The Artist: Who Was Leonetto Cappiello?
In the Italian resort town of Livorno, the “poster master” was born. His talents were revealed early in life: at the age of eleven he created two oil portraits as well as copied versions of famous works such as Raphael’s Transfiguration. 1 His hunger for the arts evolved into a rewarding career as a caricature artist, despite his lack of formal training. He would move from his home country to France to make a name for himself as an artist. His work would define the French commercial world throughout the early to mid 20th century.
At first, Cappiello’s talent for design manifested in journals for the arts such as Le Rire, Le Cri de Paris, Le Sourire, L’Assiette au Beurre, La Baionnette, Femina, and others. He presented his work for the first time in a group exhibition in Florence. Soon after, in 1896, he published a collection of caricatures called Lanterna Magica. 1 His small scale freelance work evolved into a steady career as a designer for Parisian advertisements. After signing a contract with the printers P. Vercasson, Cappiello designed approximately 3,000 lithographic posters for ballets and theater, though he is often associated with various champagne and spirit brands such as Contratto and Martin & Rossi. 2
Decorative art was no longer a priority by the Great War. During this time, Cappiello moved back to Italy to pursue temporary employment as an interpreter. People sought simplified aesthetics after the end of the war, perhaps hoping the departure from traditional design would also create space between them and a tragic past. At this point in history, new artists had emerged to spearhead a new movement called “Art Deco.” A.M Cassandre showcased his cubic style and in the process undermined Cappiello’s position as the premier commercial designer. 2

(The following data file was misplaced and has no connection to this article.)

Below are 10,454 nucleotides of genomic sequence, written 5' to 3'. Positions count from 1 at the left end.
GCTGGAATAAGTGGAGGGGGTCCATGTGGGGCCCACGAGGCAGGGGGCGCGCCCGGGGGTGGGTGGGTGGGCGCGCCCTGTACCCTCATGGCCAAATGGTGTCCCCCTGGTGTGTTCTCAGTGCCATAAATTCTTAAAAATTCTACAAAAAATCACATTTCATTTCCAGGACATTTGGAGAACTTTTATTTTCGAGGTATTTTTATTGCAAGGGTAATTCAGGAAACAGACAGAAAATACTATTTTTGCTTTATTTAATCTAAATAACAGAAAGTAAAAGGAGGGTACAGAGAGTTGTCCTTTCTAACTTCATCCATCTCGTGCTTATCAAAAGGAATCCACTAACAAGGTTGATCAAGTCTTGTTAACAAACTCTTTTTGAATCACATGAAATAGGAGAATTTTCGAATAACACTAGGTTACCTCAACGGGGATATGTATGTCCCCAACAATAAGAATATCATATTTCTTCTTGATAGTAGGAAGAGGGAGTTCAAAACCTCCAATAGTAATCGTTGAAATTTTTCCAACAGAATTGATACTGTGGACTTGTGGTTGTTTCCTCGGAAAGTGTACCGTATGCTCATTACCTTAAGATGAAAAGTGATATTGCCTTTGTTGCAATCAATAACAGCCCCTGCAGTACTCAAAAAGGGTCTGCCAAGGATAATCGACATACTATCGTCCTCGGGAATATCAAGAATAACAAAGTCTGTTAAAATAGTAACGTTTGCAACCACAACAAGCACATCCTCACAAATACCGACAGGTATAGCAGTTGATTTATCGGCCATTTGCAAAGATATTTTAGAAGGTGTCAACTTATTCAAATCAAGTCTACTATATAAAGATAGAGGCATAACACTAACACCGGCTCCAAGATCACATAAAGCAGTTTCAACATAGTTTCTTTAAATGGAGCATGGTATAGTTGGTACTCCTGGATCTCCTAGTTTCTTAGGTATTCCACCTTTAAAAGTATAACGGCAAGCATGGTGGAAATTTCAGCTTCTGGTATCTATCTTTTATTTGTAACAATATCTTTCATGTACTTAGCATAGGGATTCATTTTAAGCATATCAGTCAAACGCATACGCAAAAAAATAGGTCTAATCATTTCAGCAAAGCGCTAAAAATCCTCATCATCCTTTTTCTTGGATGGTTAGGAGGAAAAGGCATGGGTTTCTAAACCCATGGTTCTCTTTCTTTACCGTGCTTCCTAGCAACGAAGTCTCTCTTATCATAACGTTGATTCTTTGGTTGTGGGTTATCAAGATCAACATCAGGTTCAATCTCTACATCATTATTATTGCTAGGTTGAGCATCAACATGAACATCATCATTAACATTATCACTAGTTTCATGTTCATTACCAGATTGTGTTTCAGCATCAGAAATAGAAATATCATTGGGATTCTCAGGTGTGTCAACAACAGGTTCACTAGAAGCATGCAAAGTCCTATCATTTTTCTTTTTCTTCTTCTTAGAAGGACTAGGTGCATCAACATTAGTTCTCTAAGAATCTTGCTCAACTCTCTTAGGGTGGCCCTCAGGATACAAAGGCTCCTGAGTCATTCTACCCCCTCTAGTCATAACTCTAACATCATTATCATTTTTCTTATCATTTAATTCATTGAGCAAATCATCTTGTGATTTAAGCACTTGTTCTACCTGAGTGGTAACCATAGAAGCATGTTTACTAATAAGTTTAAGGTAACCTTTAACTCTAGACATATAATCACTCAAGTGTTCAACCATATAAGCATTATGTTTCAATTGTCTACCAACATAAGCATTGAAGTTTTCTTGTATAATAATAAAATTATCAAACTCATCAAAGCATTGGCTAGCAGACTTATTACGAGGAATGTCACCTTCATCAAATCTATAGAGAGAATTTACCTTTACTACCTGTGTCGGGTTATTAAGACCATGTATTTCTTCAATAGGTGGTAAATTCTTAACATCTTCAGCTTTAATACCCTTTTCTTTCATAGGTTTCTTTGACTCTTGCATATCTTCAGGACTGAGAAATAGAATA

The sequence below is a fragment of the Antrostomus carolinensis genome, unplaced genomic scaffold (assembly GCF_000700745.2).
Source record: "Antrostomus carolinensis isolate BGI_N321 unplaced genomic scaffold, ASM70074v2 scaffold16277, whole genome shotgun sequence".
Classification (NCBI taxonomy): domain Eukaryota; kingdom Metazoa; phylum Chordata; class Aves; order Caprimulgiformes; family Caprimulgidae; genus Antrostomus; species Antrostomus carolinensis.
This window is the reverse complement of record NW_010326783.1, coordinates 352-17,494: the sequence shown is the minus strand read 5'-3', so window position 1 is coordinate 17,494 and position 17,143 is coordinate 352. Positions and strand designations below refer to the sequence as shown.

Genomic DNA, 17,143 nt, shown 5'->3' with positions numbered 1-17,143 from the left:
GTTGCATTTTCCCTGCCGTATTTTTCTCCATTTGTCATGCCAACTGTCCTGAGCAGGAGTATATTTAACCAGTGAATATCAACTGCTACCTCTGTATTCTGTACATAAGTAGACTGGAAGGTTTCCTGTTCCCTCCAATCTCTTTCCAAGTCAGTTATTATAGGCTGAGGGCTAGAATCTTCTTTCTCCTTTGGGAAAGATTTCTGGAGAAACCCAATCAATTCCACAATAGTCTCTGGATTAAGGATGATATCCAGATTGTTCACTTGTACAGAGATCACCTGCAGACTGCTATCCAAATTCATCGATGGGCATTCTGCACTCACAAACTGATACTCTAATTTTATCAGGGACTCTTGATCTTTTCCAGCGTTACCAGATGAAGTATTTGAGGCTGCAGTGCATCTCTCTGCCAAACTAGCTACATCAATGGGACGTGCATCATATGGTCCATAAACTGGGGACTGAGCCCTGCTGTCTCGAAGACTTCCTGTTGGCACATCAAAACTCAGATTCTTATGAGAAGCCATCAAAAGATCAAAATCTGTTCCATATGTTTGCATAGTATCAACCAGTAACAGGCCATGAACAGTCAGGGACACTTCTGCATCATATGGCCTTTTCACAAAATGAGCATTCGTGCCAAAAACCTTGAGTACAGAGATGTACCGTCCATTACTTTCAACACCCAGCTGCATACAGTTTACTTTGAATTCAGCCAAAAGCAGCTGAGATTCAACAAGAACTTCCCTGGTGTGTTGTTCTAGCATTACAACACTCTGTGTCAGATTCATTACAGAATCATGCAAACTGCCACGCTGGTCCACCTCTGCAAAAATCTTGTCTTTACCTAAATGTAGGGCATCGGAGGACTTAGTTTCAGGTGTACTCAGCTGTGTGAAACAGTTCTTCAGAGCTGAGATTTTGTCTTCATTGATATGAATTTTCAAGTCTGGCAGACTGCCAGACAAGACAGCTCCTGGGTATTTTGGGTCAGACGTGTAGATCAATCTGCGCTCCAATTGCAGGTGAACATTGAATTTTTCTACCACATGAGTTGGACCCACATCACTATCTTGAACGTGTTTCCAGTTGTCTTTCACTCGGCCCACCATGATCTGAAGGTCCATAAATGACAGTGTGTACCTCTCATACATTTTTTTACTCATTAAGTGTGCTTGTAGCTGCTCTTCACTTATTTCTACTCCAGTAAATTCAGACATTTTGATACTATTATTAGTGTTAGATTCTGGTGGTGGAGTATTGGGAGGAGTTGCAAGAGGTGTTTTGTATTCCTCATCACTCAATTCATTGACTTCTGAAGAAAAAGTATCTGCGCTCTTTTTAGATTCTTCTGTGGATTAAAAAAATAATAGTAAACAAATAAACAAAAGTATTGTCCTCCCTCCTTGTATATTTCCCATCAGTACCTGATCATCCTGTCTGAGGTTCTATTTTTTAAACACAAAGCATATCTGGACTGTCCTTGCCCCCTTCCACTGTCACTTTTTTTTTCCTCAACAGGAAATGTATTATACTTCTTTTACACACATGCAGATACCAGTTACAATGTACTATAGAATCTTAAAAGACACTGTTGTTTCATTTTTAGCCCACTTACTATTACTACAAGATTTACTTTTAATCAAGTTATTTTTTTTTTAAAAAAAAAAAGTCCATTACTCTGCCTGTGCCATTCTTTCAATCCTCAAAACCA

Cappiello officially became a French citizen after having spent most of his professional life in France. Equipped with an impressive legacy, he retired in Grasse and died at the age of 67.
The Works: Why His Advertisement Designs Stood Out
Cappiello redefined the art nouveau characteristics. He rejected the ornate and stylized creations of previous artists and capitalized on man’s desire for instant gratification. His work can be described casually as “in your face.” In more complex terms, Cappiello achieved an instant visual impact. This aligned with the fast-paced ways of the new century. For him, an advertisement was more significant if its purpose was simply stated. An audience shouldn’t have to unravel the true meaning of an ad before deciding whether or not to give into their consumerist temptations. 2
I have four different Cappiello works in my home. The solid backgrounds are contrasted by the simple yet effective lines of his focal design. The J. Edouard Pernot absinthe ad, for example, has a golden yellow background with bold black text and two central characters dressed also in black. A man watches with satisfaction as a woman sips from a dainty glass. Three empty bottles litter the table top: this product is worth purchasing… it’s even worth buying three whole bottles!